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Quotes

Quote #16

[Virgil]: "I only ask you this: refrain from talking.
Let me address them – I have understood
what you desire of them. Since they were Greek,
perhaps they’d be disdainful of your speech." (Inf. XXVI, 72-75)

Here, one’s speech gives away his nationality. Virgil can tell by the language of Ulysses and Diomedes that they are Greek. However, he makes an assumption about them based on their language, supposing that they hold a grudge against the Trojans (and hence their descendants, the Italians) for their bitter enmity in the Trojan War, and thus forbids Dante from speaking to them. Language therefore becomes grounds for politics and racism.

Quote #17

I still was bent, attentive, over him [Guido da Montefeltro],
when my guide nudged me lightly at the side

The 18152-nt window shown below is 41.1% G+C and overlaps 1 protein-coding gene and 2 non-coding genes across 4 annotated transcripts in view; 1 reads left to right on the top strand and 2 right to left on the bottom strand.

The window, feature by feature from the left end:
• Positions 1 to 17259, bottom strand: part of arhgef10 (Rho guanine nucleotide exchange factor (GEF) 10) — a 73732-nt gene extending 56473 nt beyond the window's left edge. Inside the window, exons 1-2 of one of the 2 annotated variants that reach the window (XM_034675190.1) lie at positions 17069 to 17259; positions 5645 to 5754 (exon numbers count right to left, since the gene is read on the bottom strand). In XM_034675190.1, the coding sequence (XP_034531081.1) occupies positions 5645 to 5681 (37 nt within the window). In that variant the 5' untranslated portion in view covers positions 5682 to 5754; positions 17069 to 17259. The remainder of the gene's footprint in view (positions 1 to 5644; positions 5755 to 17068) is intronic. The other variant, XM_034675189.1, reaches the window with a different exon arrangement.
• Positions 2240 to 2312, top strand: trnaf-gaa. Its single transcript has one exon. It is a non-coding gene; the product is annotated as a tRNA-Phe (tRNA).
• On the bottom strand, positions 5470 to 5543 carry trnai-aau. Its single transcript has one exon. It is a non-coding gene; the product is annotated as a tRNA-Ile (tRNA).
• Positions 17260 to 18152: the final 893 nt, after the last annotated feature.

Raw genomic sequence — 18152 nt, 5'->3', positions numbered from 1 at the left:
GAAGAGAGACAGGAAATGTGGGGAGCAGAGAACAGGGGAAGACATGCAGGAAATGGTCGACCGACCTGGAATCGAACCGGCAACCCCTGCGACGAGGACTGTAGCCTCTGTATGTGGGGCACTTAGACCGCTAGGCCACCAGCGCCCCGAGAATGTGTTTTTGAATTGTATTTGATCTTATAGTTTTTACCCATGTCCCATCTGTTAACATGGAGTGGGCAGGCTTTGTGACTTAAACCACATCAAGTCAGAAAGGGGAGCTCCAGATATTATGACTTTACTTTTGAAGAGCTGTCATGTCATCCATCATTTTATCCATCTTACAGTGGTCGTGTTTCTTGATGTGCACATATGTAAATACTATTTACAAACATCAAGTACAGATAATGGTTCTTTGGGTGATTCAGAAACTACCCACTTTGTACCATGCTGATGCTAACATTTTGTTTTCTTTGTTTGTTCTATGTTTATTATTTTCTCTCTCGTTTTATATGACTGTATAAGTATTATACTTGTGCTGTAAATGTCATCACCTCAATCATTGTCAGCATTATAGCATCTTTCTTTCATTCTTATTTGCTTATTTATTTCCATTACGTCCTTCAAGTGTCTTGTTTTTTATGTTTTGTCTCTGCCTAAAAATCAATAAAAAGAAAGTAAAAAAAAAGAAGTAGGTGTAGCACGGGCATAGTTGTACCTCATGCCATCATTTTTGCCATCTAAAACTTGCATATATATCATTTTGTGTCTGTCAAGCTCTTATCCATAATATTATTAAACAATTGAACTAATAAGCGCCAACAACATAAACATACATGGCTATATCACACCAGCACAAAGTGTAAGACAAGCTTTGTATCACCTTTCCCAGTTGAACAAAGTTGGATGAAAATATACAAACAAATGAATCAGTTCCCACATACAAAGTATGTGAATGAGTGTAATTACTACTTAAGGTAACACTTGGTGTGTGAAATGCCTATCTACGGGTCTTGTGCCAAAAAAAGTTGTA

and said: "You speak; he is Italian." (Inf. XXVII, 31-33)

Contrary to its role in the previous canto, language here becomes a tool for solidarity and unification under the same nation. Whereas Dante is not allowed to speak to Ulysses because he is Greek, here Virgil urges him to speak to Montefeltro because they use the same language. Thus, language can form a basis of nationalism.

Quote #18

Who, even with untrammeled words and many
attempts at telling, ever could recount
in full the blood and wounds that I now saw?
Each tongue that tried would certainly fall short
because the shallowness of both our speech
and intellect cannot contain so much. (Inf. XXVIII, 1-6)

In witnessing the horrendous pain of the Sowers of Schism, Dante laments the inability of words to do justice to their suffering. There is a suggestion here that words simply do not have the capacity to capture such agony: "untrammeled," "tongue[s]…fall[ing] short," and "shallowness of…our speech" convey the message that physical and moral pain sometimes penetrate to a deeper depth than language can reach, and that at that point language becomes ineffective.

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